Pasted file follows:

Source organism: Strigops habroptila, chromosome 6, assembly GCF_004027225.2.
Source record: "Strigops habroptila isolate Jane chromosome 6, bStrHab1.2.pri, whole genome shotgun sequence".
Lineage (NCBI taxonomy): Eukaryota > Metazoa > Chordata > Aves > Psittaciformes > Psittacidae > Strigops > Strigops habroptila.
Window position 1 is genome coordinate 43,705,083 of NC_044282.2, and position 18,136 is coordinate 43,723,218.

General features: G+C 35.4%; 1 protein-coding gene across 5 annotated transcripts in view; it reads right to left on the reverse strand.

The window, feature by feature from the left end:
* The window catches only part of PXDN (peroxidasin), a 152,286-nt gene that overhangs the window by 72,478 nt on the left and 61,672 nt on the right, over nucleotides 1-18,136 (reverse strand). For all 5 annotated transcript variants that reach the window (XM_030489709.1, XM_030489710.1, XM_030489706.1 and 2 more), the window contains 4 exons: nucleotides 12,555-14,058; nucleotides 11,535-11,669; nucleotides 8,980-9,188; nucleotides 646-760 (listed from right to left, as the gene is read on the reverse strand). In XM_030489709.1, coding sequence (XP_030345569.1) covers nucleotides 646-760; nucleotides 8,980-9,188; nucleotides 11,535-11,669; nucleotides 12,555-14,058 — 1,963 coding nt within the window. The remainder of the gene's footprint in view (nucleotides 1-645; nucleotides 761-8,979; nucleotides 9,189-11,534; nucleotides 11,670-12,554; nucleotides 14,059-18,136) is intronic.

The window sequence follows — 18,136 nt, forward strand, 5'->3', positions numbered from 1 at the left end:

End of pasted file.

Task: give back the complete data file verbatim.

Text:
Source organism: Strigops habroptila, chromosome 6, assembly GCF_004027225.2.
Source record: "Strigops habroptila isolate Jane chromosome 6, bStrHab1.2.pri, whole genome shotgun sequence".
Lineage (NCBI taxonomy): Eukaryota > Metazoa > Chordata > Aves > Psittaciformes > Psittacidae > Strigops > Strigops habroptila.
Window position 1 is genome coordinate 43,705,083 of NC_044282.2, and position 18,136 is coordinate 43,723,218.

General features: G+C 35.4%; 1 protein-coding gene across 5 annotated transcripts in view; it reads right to left on the reverse strand.

The window, feature by feature from the left end:
* The window catches only part of PXDN (peroxidasin), a 152,286-nt gene that overhangs the window by 72,478 nt on the left and 61,672 nt on the right, over nucleotides 1-18,136 (reverse strand). For all 5 annotated transcript variants that reach the window (XM_030489709.1, XM_030489710.1, XM_030489706.1 and 2 more), the window contains 4 exons: nucleotides 12,555-14,058; nucleotides 11,535-11,669; nucleotides 8,980-9,188; nucleotides 646-760 (listed from right to left, as the gene is read on the reverse strand). In XM_030489709.1, coding sequence (XP_030345569.1) covers nucleotides 646-760; nucleotides 8,980-9,188; nucleotides 11,535-11,669; nucleotides 12,555-14,058 — 1,963 coding nt within the window. The remainder of the gene's footprint in view (nucleotides 1-645; nucleotides 761-8,979; nucleotides 9,189-11,534; nucleotides 11,670-12,554; nucleotides 14,059-18,136) is intronic.

The window sequence follows — 18,136 nt, forward strand, 5'->3', positions numbered from 1 at the left end: